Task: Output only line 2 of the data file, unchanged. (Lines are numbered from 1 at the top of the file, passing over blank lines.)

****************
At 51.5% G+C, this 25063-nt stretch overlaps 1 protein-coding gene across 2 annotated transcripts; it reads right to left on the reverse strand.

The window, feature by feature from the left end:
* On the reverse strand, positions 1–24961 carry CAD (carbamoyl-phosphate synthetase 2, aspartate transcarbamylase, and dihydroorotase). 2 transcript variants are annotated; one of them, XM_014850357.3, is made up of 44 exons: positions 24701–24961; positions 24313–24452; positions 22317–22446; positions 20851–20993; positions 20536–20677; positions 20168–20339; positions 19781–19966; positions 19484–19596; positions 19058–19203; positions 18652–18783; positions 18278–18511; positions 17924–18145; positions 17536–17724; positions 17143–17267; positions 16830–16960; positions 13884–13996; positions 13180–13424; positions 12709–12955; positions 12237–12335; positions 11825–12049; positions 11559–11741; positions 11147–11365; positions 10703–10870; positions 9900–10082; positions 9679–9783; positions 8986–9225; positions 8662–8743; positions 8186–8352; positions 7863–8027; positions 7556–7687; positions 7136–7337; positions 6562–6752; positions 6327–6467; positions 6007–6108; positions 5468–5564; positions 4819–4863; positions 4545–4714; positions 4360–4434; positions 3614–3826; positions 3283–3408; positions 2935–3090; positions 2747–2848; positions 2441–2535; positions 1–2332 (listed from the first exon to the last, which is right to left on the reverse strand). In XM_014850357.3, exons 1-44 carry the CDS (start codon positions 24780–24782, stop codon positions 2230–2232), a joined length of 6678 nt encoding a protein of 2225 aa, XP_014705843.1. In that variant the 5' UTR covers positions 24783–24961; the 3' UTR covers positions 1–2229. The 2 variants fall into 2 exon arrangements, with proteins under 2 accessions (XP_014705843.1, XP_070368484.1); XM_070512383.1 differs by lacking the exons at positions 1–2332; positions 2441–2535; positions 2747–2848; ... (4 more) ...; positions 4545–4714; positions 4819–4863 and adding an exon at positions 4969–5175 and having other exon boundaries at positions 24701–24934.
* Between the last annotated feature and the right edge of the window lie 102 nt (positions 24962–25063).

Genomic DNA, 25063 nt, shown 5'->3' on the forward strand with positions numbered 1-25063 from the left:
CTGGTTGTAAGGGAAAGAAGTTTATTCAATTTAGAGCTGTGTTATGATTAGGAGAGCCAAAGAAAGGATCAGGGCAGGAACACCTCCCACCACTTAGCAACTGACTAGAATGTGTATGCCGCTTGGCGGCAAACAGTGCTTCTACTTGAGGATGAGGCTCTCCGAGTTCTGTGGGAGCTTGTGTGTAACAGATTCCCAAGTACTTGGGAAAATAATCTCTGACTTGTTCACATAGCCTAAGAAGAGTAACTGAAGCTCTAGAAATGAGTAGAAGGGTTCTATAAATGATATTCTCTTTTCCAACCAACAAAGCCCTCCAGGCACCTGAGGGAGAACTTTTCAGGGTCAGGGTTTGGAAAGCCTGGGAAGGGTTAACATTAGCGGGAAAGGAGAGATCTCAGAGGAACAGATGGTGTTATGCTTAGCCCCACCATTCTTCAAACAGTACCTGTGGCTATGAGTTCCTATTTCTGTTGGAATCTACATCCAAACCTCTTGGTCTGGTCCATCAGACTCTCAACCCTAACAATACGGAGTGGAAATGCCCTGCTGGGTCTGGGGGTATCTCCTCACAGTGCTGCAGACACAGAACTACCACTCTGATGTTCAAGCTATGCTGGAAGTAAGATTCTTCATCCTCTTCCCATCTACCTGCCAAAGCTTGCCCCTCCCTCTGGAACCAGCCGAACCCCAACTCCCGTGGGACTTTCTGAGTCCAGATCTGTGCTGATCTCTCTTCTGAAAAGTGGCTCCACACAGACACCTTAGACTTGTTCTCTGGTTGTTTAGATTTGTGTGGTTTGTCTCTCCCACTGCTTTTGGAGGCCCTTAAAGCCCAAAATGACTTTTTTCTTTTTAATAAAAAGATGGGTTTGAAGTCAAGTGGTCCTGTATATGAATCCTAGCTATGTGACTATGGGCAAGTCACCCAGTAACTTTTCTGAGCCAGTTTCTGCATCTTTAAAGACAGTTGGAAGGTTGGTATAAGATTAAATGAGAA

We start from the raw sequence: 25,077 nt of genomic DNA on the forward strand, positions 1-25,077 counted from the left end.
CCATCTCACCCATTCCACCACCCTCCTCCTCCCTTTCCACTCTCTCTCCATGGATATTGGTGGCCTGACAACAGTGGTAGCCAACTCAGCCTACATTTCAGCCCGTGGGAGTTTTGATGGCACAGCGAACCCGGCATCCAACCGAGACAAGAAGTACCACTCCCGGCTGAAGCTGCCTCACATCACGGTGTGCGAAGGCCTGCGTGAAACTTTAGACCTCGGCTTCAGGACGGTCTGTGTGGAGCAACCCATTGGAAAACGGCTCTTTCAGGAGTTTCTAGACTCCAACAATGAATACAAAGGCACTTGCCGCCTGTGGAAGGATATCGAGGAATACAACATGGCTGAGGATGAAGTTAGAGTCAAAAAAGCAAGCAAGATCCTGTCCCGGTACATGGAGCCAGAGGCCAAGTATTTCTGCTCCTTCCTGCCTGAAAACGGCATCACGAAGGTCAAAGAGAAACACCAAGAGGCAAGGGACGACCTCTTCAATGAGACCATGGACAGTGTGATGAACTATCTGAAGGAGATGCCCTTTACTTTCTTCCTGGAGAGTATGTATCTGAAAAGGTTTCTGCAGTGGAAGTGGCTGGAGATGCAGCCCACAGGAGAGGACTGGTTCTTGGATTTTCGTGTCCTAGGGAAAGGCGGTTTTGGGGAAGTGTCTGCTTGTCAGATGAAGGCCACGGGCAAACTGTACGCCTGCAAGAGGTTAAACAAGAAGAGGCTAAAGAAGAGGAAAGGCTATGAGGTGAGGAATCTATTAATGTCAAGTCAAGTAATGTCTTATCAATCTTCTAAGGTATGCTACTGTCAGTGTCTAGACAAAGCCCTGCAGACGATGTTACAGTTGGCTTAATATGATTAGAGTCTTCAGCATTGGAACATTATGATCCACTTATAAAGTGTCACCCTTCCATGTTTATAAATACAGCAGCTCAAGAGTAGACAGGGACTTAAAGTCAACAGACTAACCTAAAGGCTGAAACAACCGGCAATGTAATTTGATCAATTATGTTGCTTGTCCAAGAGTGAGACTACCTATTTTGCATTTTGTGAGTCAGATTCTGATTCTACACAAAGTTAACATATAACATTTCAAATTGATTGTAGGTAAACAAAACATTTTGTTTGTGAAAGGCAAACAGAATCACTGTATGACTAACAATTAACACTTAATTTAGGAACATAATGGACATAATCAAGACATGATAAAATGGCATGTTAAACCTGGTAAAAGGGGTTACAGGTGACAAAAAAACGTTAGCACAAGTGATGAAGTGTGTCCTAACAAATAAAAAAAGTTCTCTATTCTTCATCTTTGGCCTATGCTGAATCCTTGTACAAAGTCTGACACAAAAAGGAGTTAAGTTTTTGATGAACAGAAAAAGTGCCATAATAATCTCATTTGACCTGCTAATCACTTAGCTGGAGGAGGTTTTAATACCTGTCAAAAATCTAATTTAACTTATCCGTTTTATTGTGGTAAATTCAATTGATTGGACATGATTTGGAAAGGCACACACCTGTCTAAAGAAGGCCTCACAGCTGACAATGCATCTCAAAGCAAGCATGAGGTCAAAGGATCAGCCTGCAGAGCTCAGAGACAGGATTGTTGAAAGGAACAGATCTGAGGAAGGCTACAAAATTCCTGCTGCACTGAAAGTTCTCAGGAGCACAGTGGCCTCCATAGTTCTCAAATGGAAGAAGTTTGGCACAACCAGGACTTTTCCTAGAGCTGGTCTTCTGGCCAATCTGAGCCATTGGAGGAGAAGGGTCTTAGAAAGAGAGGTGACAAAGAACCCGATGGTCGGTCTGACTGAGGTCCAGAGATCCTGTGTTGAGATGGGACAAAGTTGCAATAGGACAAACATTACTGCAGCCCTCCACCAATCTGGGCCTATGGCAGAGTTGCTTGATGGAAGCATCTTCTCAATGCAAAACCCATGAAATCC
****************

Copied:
The window, feature by feature from the left end: